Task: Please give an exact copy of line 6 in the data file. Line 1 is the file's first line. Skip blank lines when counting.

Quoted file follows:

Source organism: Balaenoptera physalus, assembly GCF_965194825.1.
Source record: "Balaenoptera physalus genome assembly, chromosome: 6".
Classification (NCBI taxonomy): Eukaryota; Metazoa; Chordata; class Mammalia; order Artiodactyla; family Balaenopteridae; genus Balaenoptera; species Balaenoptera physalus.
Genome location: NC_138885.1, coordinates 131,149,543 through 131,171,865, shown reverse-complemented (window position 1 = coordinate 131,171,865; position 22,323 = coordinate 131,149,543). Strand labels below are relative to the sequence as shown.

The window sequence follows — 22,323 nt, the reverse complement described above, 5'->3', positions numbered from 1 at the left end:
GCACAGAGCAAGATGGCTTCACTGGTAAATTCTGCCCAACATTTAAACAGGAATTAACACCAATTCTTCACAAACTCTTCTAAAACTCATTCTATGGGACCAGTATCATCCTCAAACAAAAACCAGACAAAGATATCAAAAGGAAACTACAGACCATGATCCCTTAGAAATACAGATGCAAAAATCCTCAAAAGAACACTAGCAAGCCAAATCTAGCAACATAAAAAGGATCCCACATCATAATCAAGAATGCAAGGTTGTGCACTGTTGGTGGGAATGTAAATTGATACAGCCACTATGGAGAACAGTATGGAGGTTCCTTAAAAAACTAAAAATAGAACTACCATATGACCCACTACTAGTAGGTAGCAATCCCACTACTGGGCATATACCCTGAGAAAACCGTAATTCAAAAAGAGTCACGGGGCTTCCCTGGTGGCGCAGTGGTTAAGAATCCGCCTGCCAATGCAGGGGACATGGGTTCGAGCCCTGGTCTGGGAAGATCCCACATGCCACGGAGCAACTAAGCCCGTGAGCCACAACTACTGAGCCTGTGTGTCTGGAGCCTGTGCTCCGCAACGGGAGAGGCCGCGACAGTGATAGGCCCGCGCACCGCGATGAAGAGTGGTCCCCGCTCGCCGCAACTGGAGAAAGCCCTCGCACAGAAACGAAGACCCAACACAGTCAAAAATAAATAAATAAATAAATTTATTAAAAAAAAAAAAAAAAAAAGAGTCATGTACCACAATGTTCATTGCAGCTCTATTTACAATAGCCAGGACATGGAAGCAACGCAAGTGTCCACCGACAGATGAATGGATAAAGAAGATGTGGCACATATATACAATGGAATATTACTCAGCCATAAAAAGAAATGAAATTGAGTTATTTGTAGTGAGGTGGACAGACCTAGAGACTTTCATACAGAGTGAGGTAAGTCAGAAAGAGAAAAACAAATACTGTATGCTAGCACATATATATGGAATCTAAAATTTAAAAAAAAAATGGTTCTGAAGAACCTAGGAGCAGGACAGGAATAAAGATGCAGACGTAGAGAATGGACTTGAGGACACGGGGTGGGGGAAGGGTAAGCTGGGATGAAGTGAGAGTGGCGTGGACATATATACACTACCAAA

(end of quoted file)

GCACAGAGCAAGATGGCTTCACTGGTAAATTCTGCCCAACATTTAAACAGGAATTAACACCAATTCTTCACAAACTCTTCTAAAACTCATTCTATGGGACCAGTATCATCCTCAAACAAAAACCAGACAAAGATATCAAAAGGAAACTACAGACCATGATCCCTTAGAAATACAGATGCAAAAATCCTCAAAAGAACACTAGCAAGCCAAATCTAGCAACATAAAAAGGATCCCACATCATAATCAAGAATGCAAGGTTGTGCACTGTTGGTGGGAATGTAAATTGATACAGCCACTATGGAGAACAGTATGGAGGTTCCTTAAAAAACTAAAAATAGAACTACCATATGACCCACTACTAGTAGGTAGCAATCCCACTACTGGGCATATACCCTGAGAAAACCGTAATTCAAAAAGAGTCACGGGGCTTCCCTGGTGGCGCAGTGGTTAAGAATCCGCCTGCCAATGCAGGGGACATGGGTTCGAGCCCTGGTCTGGGAAGATCCCACATGCCACGGAGCAACTAAGCCCGTGAGCCACAACTACTGAGCCTGTGTGTCTGGAGCCTGTGCTCCGCAACGGGAGAGGCCGCGACAGTGATAGGCCCGCGCACCGCGATGAAGAGTGGTCCCCGCTCGCCGCAACTGGAGAAAGCCCTCGCACAGAAACGAAGACCCAACACAGTCAAAAATAAATAAATAAATAAATTTATTAAAAAAAAAAAAAAAAAAAGAGTCATGTACCACAATGTTCATTGCAGCTCTATTTACAATAGCCAGGACATGGAAGCAACGCAAGTGTCCACCGACAGATGAATGGATAAAGAAGATGTGGCACATATATACAATGGAATATTACTCAGCCATAAAAAGAAATGAAATTGAGTTATTTGTAGTGAGGTGGACAGACCTAGAGACTTTCATACAGAGTGAGGTAAGTCAGAAAGAGAAAAACAAATACTGTATGCTAGCACATATATATGGAATCTAAAATTTAAAAAAAAAATGGTTCTGAAGAACCTAGGAGCAGGACAGGAATAAAGATGCAGACGTAGAGAATGGACTTGAGGACACGGGGTGGGGGAAGGGTAAGCTGGGATGAAGTGAGAGTGGCGTGGACATATATACACTACCAAA